Electronic Thesis and Dissertation Repository

Degree

Doctor of Philosophy

Program

Business

Supervisor

Dr. Simon C. Parker

Abstract

The process of new venture creation continues to fascinate practitioners and academics alike for its widespread and fundamental impact on all market economies. New ventures contribute to the economy through the jobs they create and by enhancing productivity resulting in increased economic prosperity and growth. Such important contributions underline the considerable merit attributed to understanding the determinants and consequences of new venture creation. There is little disagreement that personal, organizational, opportunity, cultural, institutional factors, etc. influence the creation of new ventures. The challenge remains to determine which factors have what kind of influence on new venture creation.

In this thesis I propose a differentiating analysis of the venturing mode of business starters – as nascent entrepreneurs (NEs) or as nascent intrapreneurs (NIs, or corporate entrepreneurs). NEs try to create a new venture by themselves. NIs attempt the same for their employer. In this thesis I offer three complementary essays that jointly address the question: How do nascent intrapreneurs and nascent entrepreneurs differ from each other?

In my first essay I develop the Individual-Opportunity-Organization Nexus. I explore individual, opportunity, and organizational influences on the choice of new venture creation mode. My research propositions employ variables traditionally used to inform the general start-up decision, to inform the venture mode choice.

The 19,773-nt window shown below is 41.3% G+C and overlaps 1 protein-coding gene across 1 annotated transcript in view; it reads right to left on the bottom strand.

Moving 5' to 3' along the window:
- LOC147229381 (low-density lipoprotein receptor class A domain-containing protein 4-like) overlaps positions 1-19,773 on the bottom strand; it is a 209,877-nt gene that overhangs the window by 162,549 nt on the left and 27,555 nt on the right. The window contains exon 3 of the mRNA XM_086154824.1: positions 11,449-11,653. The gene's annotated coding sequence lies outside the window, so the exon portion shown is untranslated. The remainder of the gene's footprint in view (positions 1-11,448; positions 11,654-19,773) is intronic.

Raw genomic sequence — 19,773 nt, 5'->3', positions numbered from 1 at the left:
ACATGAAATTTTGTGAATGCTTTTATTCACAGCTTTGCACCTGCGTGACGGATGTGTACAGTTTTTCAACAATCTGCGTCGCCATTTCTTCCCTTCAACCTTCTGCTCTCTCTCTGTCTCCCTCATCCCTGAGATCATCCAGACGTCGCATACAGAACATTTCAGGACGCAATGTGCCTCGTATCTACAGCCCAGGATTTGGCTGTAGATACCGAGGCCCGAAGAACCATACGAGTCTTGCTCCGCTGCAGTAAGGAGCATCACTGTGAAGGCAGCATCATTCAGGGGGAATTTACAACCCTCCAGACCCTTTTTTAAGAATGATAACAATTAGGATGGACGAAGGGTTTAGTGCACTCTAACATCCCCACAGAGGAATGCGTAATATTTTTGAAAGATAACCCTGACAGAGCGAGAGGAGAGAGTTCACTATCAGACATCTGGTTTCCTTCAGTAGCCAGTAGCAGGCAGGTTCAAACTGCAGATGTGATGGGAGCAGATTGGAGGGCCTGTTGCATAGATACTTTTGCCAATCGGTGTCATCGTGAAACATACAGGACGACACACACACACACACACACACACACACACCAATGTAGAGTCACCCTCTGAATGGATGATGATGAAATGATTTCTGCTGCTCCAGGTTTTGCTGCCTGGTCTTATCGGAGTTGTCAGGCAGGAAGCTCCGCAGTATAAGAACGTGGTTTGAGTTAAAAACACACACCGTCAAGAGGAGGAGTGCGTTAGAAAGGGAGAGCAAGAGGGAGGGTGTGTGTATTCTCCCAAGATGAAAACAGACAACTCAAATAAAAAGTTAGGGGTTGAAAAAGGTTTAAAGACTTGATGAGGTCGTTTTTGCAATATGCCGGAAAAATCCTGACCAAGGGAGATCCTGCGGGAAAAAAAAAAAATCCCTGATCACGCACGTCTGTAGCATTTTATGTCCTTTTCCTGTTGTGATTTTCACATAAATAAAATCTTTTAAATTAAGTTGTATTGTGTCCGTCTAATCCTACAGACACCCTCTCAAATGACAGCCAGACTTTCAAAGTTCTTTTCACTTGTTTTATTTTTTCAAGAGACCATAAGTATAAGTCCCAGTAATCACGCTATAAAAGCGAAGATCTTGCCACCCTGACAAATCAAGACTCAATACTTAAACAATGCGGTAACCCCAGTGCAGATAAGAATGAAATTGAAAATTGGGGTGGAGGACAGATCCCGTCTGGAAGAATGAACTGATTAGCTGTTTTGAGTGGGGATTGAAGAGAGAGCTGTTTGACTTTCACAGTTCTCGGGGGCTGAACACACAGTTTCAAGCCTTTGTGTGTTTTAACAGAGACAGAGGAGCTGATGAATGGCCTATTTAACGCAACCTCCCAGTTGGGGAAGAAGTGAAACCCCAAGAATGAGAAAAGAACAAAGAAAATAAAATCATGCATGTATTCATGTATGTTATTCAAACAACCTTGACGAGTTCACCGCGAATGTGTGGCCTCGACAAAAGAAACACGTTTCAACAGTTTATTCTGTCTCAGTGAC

Essay two analyzes the impact of start-up motivations on the venture mode choice. We develop a two-stage theoretical framework based on individual motivations. We employ a bi-variate probit model with sample selection, which shows that some start-up motivations affect the self-selection into nascent venturing in general and others affect the organizational selection mechanisms of intrapreneurs.

In essay three I compare the start-up and abandonment rates of NIs and NEs. Using series of multinomial logit models, I demonstrate that NIs, compared to NEs, have a reduced likelihood of quitting in the first 45 months of developing their nascent venture. There was no evidence of one group being faster in bringing their nascent venture to market.

In combination, the three essays explain why and how nascent intrapreneurs and nascent entrepreneurs differ from each other. Future research needs to distinguish between these two groups.


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